Bloomberg News

Nishioka Gives Up $3 Million From Twins in Shame Over Bad Play

September 29, 2012

Nishioka Waives $3 Million From Twins in Shame Over Poor Play

Second baseman Tsuyoshi Nishioka #1 of the Minnesota Twins slips and falls as he tries to throw to first during the first inning against the Cleveland Indians at Progressive Field on August 6, 2012 in Ohio. Photographer: Jason Miller/Getty Images

Infielder Tsuyoshi Nishioka gave up $3.25 million in future pay and was granted his release from the Minnesota Twins after saying he was ashamed of his poor performance.

Nishioka will forgo the $3 million he was owed in 2013 on the final year of a three-year deal, and a $250,000 buyout, according to a statement released yesterday by the Major League Baseball team. The 28-year-old had asked to be released and is now a free agent.

Nishioka said in the statement that he refused the money because he was disappointed in the way he has performed in his two major-league seasons, both in Minnesota.

“I take full responsibility for my performance, which was below my own expectations,” he said. “At this time, I have made the decision that it is time to part ways. I have no regrets and know that only through struggle can a person grow stronger.”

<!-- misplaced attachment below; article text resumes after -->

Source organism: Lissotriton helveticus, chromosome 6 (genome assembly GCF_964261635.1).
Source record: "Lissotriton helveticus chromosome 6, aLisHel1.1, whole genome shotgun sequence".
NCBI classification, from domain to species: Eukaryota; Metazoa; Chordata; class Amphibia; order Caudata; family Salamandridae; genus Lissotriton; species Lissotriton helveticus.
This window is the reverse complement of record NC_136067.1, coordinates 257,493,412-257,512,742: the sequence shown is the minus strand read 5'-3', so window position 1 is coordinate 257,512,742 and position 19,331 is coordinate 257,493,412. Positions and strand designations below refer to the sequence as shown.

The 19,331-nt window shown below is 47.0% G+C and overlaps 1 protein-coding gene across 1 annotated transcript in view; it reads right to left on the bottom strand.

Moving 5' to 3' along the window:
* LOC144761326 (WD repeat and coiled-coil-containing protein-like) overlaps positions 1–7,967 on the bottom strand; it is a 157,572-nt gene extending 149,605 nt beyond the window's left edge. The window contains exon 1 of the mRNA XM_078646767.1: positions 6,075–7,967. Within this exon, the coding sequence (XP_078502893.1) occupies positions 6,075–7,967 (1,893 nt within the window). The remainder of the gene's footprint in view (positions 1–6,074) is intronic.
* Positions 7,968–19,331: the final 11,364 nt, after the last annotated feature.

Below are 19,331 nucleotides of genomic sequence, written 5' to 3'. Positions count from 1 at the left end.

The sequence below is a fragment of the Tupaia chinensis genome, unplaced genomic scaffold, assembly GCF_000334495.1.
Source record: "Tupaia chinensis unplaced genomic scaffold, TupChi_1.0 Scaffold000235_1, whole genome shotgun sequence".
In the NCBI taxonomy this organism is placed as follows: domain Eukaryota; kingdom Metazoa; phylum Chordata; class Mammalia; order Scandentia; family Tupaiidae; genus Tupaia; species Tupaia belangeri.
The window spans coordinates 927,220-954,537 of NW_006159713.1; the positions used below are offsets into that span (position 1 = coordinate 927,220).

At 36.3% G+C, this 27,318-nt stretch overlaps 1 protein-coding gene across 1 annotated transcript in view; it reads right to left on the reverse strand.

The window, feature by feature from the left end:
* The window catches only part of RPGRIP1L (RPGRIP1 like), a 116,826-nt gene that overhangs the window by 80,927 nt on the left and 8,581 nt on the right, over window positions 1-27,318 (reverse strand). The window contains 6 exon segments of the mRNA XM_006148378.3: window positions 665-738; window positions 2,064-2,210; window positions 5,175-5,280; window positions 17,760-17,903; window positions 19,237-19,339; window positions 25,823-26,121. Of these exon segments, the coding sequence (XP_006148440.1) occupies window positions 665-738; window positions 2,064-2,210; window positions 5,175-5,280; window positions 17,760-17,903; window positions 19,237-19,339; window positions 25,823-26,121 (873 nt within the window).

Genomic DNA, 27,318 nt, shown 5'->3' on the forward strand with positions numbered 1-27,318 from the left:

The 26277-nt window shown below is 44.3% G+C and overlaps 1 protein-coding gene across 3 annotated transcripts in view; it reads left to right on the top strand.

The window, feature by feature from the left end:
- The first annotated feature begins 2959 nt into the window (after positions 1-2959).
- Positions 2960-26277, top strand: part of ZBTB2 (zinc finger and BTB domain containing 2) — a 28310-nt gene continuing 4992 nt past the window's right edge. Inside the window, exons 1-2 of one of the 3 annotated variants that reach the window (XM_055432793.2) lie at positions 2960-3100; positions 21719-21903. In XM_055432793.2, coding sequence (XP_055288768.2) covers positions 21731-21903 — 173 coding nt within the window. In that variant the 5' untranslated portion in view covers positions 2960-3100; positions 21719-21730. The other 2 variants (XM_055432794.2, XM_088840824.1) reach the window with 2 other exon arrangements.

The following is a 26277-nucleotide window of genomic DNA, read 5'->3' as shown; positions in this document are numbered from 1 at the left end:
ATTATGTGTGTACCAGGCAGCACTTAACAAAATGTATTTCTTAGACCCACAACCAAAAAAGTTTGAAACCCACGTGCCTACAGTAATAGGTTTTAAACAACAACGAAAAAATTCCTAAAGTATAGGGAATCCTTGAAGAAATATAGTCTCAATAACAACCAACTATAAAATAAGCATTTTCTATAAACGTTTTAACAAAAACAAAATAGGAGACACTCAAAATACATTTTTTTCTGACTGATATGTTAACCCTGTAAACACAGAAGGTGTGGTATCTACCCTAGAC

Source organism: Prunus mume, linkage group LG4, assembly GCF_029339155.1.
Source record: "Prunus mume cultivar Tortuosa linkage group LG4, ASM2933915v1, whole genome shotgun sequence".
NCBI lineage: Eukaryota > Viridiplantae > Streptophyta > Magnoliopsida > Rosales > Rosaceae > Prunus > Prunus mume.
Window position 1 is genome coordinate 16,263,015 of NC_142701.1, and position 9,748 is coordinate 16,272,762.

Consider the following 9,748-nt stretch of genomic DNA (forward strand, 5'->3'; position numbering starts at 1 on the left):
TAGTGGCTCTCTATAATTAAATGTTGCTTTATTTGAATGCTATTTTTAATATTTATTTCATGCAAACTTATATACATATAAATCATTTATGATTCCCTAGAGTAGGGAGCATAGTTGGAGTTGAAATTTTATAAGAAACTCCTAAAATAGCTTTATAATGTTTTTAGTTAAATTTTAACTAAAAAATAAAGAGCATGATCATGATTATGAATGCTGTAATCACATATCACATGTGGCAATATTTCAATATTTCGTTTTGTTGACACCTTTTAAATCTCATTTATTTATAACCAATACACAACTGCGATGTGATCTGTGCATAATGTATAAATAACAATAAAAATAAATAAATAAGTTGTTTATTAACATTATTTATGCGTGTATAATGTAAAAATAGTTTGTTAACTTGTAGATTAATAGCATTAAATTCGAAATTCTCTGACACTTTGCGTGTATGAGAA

Nishioka played in three games for the Twins this season, going 0-for-12 and committing two errors. He spent the majority of the season with the Rochester Red Wings, the Twins’ Triple-A affiliate, where he hit .258 in 101 games with 42 runs scored, 53 strikeouts and a team-high 12 errors. In 2011, he hit .226 with five extra-base hits in 68 games.

Nishioka was the 2010 Nippon Professional Baseball batting champion in his native Japan. He also won the league’s equivalent of the Gold Glove award, given each season to the best fielder at each position.

Meche Retires

Nishioka isn’t the first major-league player to give up guaranteed money that he felt was undeserved. Kansas City Royals pitcher Gil Meche retired after the 2010 season, forgoing his 2011 salary of $12 million, which was three times higher than anyone else on the team.

“When I signed my contract, my main goal was to earn it,” Meche told the New York Times. “Once I started to realize I wasn’t earning my money, I felt bad. I was making a crazy amount of money for not even pitching. Honestly, I didn’t feel like I deserved it. I didn’t want to have those feelings again.”

To contact the reporter on this story: Eben Novy-Williams in New York at

To contact the editor responsible for this story: Michael Sillup at

Toyota's Hydrogen Man
blog comments powered by Disqus